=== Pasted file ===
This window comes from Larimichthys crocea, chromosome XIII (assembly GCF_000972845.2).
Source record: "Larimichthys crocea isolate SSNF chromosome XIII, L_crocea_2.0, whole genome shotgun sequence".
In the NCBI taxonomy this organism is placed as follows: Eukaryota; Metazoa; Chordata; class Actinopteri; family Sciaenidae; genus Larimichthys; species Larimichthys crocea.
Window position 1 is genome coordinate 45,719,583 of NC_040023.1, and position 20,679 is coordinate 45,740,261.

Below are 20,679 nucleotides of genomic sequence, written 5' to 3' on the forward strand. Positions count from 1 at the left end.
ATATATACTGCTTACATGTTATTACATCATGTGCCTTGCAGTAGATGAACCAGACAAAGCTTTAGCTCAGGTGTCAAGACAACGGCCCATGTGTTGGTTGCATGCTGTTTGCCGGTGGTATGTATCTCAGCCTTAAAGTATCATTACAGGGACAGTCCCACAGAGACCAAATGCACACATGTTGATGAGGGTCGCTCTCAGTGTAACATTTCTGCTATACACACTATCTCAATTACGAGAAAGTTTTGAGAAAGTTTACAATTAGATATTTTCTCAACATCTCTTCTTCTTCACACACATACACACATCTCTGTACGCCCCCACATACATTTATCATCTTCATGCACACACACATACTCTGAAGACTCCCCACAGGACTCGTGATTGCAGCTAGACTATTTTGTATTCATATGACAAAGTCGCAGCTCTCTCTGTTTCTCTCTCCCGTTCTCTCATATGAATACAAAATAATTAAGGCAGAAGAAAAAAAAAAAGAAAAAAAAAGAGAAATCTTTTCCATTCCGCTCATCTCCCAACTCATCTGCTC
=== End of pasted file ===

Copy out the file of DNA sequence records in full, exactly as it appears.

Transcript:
This window comes from Larimichthys crocea, chromosome XIII (assembly GCF_000972845.2).
Source record: "Larimichthys crocea isolate SSNF chromosome XIII, L_crocea_2.0, whole genome shotgun sequence".
In the NCBI taxonomy this organism is placed as follows: Eukaryota; Metazoa; Chordata; class Actinopteri; family Sciaenidae; genus Larimichthys; species Larimichthys crocea.
Window position 1 is genome coordinate 45,719,583 of NC_040023.1, and position 20,679 is coordinate 45,740,261.

Below are 20,679 nucleotides of genomic sequence, written 5' to 3' on the forward strand. Positions count from 1 at the left end.
ATATATACTGCTTACATGTTATTACATCATGTGCCTTGCAGTAGATGAACCAGACAAAGCTTTAGCTCAGGTGTCAAGACAACGGCCCATGTGTTGGTTGCATGCTGTTTGCCGGTGGTATGTATCTCAGCCTTAAAGTATCATTACAGGGACAGTCCCACAGAGACCAAATGCACACATGTTGATGAGGGTCGCTCTCAGTGTAACATTTCTGCTATACACACTATCTCAATTACGAGAAAGTTTTGAGAAAGTTTACAATTAGATATTTTCTCAACATCTCTTCTTCTTCACACACATACACACATCTCTGTACGCCCCCACATACATTTATCATCTTCATGCACACACACATACTCTGAAGACTCCCCACAGGACTCGTGATTGCAGCTAGACTATTTTGTATTCATATGACAAAGTCGCAGCTCTCTCTGTTTCTCTCTCCCGTTCTCTCATATGAATACAAAATAATTAAGGCAGAAGAAAAAAAAAAAGAAAAAAAAAGAGAAATCTTTTCCATTCCGCTCATCTCCCAACTCATCTGCTC